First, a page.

When the situation is obscure, attack.

General Heinz Guderian


In business we talk incessantly about visions and missions and purpose and strategic objectives and important long-term type thinking to insure everyone knows where they are going and how they will go about doing it.

We worry about how to smartly, effectively, compete.

We worry about decision making.

But the truth is mostly we worry through, and about, some fairly random details, talk about being the best and doing the best and then … uhm … proceed to be and do anything but the best.

So … you know what? Maybe instead of worrying you assess the situation the best you can, trust you have a better product/offering and you get on with getting on.

I am not suggesting being stupid about competing.

Nor am I suggesting bludgeoning the industry and competitors with some dull edged hammer, however, despite all the intellectual flapping of the lips over these topics we all know the holy grail of business success is ‘windows of opportunity.’ They represent situations in emergent dynamic markets. Yeah. Windows are situations and you can only see whether a window is open or not if you have good situational awareness.

Now. Windows of opportunity arise all the time if you are paying attention.

As I have noted before ‘white space analysis’ in positioning is archaic thinking mostly because it explores a stagnant 2-dimensional industry when in reality any business in today’s world is 4 dimensional, at its most simplistic, and in its non-simplistic is actually constantly moving & a swirl of constant activity in which no one competitor is ever truly standing still.

What that means is, basically, in today’s business world you set out down a road you want to go down and seek small windows in the dynamic shifting of normal business activity to “hit the hole.” Just like a running back there is a huge mass of men & pads in front of you and you assess the patterns and go assuming a hole will open and you get through it. Separately, there are the windows that get placed in front of you. You don’t need to go looking for them – they are just there. That said. All require situational awareness. Awareness of the great situation (dynamics and patterns and trends of the environment) and the smaller situation (the finiteness of the moment itself).

Windows of opportunities come in all shapes and sizes, but the one you kill for is the opportunity for a stark contrast.

  • A stark contrast shouldn’t really come at the obvious detriment of a competitor. While a stark contrast certainly represents an opportunity to laugh at a competitor or possibly make them look foolish to do so is to miss the larger opportunity. The larger opportunity isn’t to diminish their value to make yours look bigger, but rather use a stark contrast to leverage more value for you.

  • A stark contrast really shouldn’t come at the obvious detriment of the category/industry. This one is a little tricky, but is a corollary to my first point. You don’t want to make the category look stupid or ‘less than.’ A part of how you conduct your business is protecting the larger institution. In other words, you never sacrifice the greater institution simply to try and gain a temporary advantage for yourself.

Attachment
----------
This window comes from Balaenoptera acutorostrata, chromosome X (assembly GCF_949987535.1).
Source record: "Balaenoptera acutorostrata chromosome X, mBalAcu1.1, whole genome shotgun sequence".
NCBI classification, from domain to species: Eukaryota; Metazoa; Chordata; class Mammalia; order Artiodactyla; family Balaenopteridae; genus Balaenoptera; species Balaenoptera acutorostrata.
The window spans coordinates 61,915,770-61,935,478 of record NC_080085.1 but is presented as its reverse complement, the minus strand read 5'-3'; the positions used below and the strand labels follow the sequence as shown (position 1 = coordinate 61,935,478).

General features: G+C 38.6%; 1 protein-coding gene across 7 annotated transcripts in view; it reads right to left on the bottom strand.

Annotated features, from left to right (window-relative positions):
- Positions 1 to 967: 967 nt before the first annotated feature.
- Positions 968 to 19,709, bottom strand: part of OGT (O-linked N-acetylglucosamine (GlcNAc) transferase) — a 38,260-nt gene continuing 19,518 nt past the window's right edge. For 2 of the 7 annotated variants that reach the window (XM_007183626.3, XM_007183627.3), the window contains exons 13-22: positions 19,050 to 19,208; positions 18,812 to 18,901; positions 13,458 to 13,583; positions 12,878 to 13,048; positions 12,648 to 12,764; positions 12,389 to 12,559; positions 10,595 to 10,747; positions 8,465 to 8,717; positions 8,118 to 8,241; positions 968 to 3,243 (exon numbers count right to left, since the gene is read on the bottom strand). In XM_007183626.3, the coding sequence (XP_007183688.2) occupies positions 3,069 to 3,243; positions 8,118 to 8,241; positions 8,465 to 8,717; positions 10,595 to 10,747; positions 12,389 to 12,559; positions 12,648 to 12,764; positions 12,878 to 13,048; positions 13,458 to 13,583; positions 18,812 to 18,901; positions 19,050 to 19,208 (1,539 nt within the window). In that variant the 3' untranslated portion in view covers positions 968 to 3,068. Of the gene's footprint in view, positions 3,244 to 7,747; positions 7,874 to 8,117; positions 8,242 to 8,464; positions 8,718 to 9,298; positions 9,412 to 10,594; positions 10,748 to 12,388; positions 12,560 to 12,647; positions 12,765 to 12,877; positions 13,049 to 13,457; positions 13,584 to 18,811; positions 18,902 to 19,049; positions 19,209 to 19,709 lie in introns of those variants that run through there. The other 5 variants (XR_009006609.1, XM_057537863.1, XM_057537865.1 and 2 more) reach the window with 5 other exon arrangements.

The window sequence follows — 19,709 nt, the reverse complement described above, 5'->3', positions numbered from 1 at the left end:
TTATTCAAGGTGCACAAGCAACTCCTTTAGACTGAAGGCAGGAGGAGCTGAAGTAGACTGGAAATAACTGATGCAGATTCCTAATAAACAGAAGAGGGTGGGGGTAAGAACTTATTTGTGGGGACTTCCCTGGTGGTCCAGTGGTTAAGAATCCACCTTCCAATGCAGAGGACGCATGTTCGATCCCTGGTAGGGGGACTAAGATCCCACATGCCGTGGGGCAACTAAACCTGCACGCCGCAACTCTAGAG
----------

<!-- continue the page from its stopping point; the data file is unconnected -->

And then, of course, even if we do think those two things through well and then take that temporary advantage offered, I will note that we, in business, are incredibly poor at knowing when to quit the contrast so we keep pounding the nail into the board even though it is already all the way in. But that is a different post for another day but suffice it to say being aware of that is another feature of effective situational awareness.

But let me talk about the smaller situation for a moment.

Smaller situations are finite and, in fact, the future is NOT filled by infinite possibilities.

Now. We may have more possibilities than we think we do, but they are certainly not infinite.

In fact, possibilities in any given time and situation are quite finite in a variety of ways.

  • Time inevitably squeezes your possibilities quite often into an almost suffocating finite space.

  • Ability, or capabilities, inevitably squeezes your possibilities quite often into a fairly pragmatic sphere of finite space.

  • Context, or the situation itself, squeezes your possibilities quite often into a less than infinite, or maybe better said “a variety of different sized infinities,” choice space.

We do possibilities a huge disservice by suggesting ‘infinite.’


We do ourselves a huge disservice by suggesting ‘infinite possibilities.’

In any given situation you, and the organization, are absolutely surrounded by possibilities, but possibilities do not always lie directly ahead of you or in the direction you face. Possibilities swirl around you in a multi-dimensional fashion.

Therefore, possibilities can reside in any direction.